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There's a way easier way of doing this. Every enum has an ordinal() method return it's number (starting from zero).

public enum Month {
  JANUARY,
  FEBRUARY,
  MARCH,
  APRIL,
  MAY,
  JUNE,
  JULY,
  AUGUST,
  SEPTEMBER,
  OCTOBER,
  NOVEMBER,
  DECEMBER;

  public Month previous() {
    int prev = ordinal() - 1;
    if (prev < 0) {
      prev += values().length;
    }
    return values()[prev];
  }

  public Month next() {
    int next = ordinal() + 1;
    if (next >= values().length) {
      next = 0;
    }
    return values()[next];
  }
}

As for how to store this in a database, it depends on what persistence framework (if any) you're using. JPA/Hibernate have the option of mapping enum values by either number (ordinal) or name. Months are something you can probably take as non-changing so just use the ordinal. To get a specific value:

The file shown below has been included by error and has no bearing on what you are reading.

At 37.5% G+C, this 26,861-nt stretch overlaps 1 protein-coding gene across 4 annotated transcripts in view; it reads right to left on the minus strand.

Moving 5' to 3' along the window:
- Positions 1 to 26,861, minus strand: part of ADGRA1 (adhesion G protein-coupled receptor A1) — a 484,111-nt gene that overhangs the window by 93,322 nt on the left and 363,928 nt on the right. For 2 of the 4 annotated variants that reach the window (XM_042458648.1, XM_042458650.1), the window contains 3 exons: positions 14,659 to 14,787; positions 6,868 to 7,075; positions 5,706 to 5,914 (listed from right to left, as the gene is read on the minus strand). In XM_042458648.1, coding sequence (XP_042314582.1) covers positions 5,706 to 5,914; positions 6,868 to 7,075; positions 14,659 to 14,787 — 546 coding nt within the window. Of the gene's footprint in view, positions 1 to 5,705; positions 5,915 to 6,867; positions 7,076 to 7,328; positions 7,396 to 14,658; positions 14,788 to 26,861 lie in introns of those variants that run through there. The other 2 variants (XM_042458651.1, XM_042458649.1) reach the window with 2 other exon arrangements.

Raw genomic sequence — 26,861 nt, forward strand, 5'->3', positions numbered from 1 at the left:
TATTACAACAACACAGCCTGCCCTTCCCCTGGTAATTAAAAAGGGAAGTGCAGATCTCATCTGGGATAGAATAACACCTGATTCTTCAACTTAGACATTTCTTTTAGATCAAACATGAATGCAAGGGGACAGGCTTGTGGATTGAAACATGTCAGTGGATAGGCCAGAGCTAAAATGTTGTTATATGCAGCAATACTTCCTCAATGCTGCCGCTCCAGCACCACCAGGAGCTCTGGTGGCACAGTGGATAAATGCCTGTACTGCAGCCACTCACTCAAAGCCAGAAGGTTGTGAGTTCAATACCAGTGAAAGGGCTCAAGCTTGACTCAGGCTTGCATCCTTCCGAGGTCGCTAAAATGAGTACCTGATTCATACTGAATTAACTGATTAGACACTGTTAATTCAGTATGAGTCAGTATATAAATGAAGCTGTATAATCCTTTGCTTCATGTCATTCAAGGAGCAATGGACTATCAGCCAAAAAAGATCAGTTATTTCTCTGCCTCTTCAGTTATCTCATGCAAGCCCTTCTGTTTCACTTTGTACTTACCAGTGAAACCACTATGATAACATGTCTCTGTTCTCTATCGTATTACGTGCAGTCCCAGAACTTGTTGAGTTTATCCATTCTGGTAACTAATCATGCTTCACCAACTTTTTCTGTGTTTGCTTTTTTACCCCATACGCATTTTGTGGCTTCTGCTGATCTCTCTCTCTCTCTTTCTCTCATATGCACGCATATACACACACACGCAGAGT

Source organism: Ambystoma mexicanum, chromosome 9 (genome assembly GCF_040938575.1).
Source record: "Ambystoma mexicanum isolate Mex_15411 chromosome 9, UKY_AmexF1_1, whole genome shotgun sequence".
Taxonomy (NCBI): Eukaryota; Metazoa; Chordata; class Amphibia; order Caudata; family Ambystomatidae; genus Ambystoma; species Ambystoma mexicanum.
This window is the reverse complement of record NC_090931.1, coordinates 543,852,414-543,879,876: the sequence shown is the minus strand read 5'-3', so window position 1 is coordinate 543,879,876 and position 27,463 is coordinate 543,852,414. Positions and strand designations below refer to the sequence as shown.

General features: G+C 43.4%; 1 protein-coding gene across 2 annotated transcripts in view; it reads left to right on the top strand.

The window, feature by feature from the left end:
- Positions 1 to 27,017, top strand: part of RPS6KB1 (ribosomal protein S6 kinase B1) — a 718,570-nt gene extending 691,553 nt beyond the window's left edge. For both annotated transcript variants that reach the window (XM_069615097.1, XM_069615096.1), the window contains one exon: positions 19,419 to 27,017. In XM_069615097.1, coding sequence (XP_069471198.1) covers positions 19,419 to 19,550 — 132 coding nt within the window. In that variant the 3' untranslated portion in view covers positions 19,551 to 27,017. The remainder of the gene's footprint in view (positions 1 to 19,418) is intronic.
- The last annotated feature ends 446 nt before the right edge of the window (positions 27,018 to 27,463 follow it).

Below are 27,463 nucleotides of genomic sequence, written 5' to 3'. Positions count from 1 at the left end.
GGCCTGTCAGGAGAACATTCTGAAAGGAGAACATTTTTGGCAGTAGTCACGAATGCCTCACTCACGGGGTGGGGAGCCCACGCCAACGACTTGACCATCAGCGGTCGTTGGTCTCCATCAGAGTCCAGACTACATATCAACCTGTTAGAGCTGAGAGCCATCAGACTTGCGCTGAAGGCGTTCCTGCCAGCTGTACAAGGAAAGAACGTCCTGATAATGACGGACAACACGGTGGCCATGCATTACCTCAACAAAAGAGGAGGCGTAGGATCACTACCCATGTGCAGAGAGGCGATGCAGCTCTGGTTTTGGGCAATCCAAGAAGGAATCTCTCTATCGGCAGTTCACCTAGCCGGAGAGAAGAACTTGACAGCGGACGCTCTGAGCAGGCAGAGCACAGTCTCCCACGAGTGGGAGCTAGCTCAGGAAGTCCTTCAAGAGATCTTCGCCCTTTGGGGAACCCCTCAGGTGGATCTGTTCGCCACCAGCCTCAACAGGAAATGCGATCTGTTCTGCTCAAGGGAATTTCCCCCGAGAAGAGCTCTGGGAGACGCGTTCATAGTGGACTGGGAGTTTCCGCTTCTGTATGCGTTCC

Month.values()[ordinalNumber];
share|improve this answer
    
One downside of calling Month.values()[ordinalNumber] is that it needs to create a copy of the array each time. It would be nice if Java would expose an immutable list property like values() which could just return a reference to the same list on every call. –  Jon Skeet Oct 17 '09 at 19:17
    
May be so but to develop a solution for that "problem"--unless you're doing that millions of times--is pointless micro-optimization. –  cletus Oct 17 '09 at 19:30
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I'm probably far behind the pack in an answer here but I tend to implement it a little bit simpler. Don't forget that 'Enum' has a values() method.

public static Month parse(int num)
{
  for(Month value : values())
  {
    if (value.monthNum == num)
    {
      return value;
    }
  }
  return null; //or throw exception if you're of that mindset
}